Tandem Cycling - Near 18 wheel pile up
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12-14-08, 08:54 PM
Nico and I were on our way home from a crepe run (http://www.crepemaker.com) this morning when we were unfairly reprimanded for avoiding a 9 bicycle (give or take) accident.
We're the purple arrow in the picture. We need to make a left at the fork to get home...it's not the easiest turn on a tandem even when there is no traffic, and today many other bicyclists were out enjoying the 42 degree air (actually, it was probably up to 50 for the ride home). From the left, I see at least 4 bicycles moving at considerable speed; one of them was another tandem. I didn't even bother looking right, as I knew there was no way I could make the turn ahead of these bikes. So we stopped. I was probably a foot from the right hand shoulder; I could have been a little farther over, but this was an unplanned stop. At this point, the other tandem decides to make a right (which again is a pretty difficult turn without traffic)...either their high speed, or our presence (still stopped) on the path causes them to do a rough dismount. (I say: "Nice paint" as their non-Santana appeared to be painted in the same shade of Dupont Shadeshifter as ours--my comments were ignored by the other tandem team). Before the path has cleared, 4 more bicycles come up from behind us. The last bike in line yells: "Tandem, you can't just stop there." I think he came closer to hitting one of his riding partners than us. I yelled back (a little too late): "I have to disagree".
After looking at the aerial shot, I've come to the conclusion that any bike coming from behind us should have seen us from 200 feet away. Does anyone reading this think I should have done something differently?
12-14-08, 10:36 PM
Don't worry about it . They'll get over it.
12-14-08, 11:28 PM
Bike paths. I hates 'em, hates 'em, hates 'em. Had many more close calls on bike paths than roads. Tandem is doubly bad, since every other user can move quicker than you, getting in your way quicker than you can avoid them. And every freaking new user is on them. Gives me the screaming meemies. At least with cars, you're more maneuverable and can fit in smaller spaces. But I can see there's probably no other way around the obstacle, whatever it is.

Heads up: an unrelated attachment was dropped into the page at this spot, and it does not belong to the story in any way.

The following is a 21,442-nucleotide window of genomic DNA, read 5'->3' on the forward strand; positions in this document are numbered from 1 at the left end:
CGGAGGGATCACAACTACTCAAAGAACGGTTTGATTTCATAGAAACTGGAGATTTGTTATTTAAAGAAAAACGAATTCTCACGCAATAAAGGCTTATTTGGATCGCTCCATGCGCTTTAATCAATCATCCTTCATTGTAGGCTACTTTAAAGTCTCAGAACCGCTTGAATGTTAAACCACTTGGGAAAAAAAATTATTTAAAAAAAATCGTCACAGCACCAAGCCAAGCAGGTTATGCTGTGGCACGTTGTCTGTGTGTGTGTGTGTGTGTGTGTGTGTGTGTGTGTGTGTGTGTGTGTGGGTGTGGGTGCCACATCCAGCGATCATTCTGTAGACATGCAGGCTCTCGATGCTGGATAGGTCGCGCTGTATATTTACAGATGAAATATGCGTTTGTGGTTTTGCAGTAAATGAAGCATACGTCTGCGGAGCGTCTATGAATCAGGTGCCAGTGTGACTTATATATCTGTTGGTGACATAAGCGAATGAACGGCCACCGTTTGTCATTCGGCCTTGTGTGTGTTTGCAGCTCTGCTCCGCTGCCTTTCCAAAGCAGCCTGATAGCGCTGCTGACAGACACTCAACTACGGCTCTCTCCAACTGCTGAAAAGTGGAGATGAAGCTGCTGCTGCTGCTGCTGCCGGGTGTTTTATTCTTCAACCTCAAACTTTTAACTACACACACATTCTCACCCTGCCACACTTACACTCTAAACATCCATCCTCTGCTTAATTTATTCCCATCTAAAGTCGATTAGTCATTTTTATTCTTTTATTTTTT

On a road, you would have pulled over next to the centerline and waited for the oncoming with stoker's arm out, plus one of the two roads would have had a stop sign. The bikes or other vehicles behind you would have stopped or passed properly on your right. You would have made your turn, in your turn, with no drama.
This little incident is not your problem. Comes with the territory.
I had a little "incident" a few weeks ago. Almost back to the car, riding on a bike path a little too late, getting dim, the bike path totally covered inches deep in leaves, I got the front wheel off the pavement at a path intersection and dropped my stoker. :( Going about 3 mph, no harm, but not good. Never would have happened on a road. My mistake. I should have used a road route.
Couldn't agree more in regards to bake paths, I avoid them like the plague. I paticularly like the part where traffic engeneers get to the difficult parts where busy roads, ramps etc come together. The engineers seem to leave you completely are your own after getting you into a mess that most new riders are unprepared for. In particular the intersection of the bike path near Hwy87 and Curtner roads in San Jose is a disaster waiting to happen.